in Gujarat.  In Kathiawar, the local ruler, Mulraja, gave
Saraswats "of seven and half (saadi-saat) gotras" land in an
area that came to be known as the Saraswat Mandal.  (Gotras
are endogamous kinship clans based on patrilineal or male
descent, or persons who descend in an unbroken male line from
a common male ancestor.) A group from the Saraswat Mandal, of
the warrior-pastoral Bhargava clan, later settled in Surat
and Navsari.  The Bhargavas are said to have descended from
the Vedic rishi Bhrigu.  His most important descendant was
Jamadagni, father of Parashuram.  It may be noted how the
similarities between fact (Bhargavas being the first
Indo-Aryans in Goa) and legend (the Lord Parashuram addendum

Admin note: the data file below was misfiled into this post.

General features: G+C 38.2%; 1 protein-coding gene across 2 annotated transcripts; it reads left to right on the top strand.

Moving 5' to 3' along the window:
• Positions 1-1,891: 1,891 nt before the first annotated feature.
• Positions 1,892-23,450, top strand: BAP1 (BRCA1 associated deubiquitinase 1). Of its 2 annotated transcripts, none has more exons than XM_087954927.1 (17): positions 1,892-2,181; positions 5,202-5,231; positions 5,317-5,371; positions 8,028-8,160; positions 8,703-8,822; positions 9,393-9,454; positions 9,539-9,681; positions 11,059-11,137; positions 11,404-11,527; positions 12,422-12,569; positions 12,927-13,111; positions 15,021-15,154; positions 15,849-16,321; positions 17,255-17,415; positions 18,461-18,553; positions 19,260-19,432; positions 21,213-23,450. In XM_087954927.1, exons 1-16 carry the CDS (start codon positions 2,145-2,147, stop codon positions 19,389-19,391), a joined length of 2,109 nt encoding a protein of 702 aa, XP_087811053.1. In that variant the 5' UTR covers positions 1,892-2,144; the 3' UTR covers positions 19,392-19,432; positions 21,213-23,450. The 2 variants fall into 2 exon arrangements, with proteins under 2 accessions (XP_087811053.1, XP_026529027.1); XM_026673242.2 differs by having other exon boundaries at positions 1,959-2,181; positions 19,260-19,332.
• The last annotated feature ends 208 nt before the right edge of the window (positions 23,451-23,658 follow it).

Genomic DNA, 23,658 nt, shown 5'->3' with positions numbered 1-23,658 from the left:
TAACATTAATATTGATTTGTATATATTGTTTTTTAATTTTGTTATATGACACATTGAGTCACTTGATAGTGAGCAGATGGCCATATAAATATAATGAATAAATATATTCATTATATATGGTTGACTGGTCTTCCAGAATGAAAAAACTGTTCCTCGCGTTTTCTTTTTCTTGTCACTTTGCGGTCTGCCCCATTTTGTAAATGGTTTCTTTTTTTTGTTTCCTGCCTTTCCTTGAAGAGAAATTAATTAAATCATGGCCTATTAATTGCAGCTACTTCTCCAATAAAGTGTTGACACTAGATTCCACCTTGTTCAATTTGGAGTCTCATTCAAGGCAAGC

later added to the mainstream legend) would blur the line
between myth and reality.

Under their leader Ram whose favourite weapon was an axe
(parashu in Sanskrit), a group of Bhargavas from Surat and
Navsari ventured southwards of Gujarat by sea, possibly from
the port of Dwarka. They arrived at the coast of Salcete.
With weapons of iron, they easily conquered and subjugated
the tribals with an armament in wood and stone, like a knife
through butter. They settled in eight Salcete villages:
Baannaavali (Benaulim) -- possibly the entry point, hence
factored in the legend of Parashuram's axe or arrow --
Mathgrām (Margao), Kudtari (Curtorim), Raaichuri (Raia),
Lotli (Loutulim), Vareny (Verna), Naagve (Nagoa) and
Shankhaavali (Sancoale). They became the first Euro-origin
invaders to arrive in Goa by sea. The only other would be the
Portuguese who also came by sea. All other invasions in Goa
occurred mainly from land.

When this happened cannot be precisely dated but going by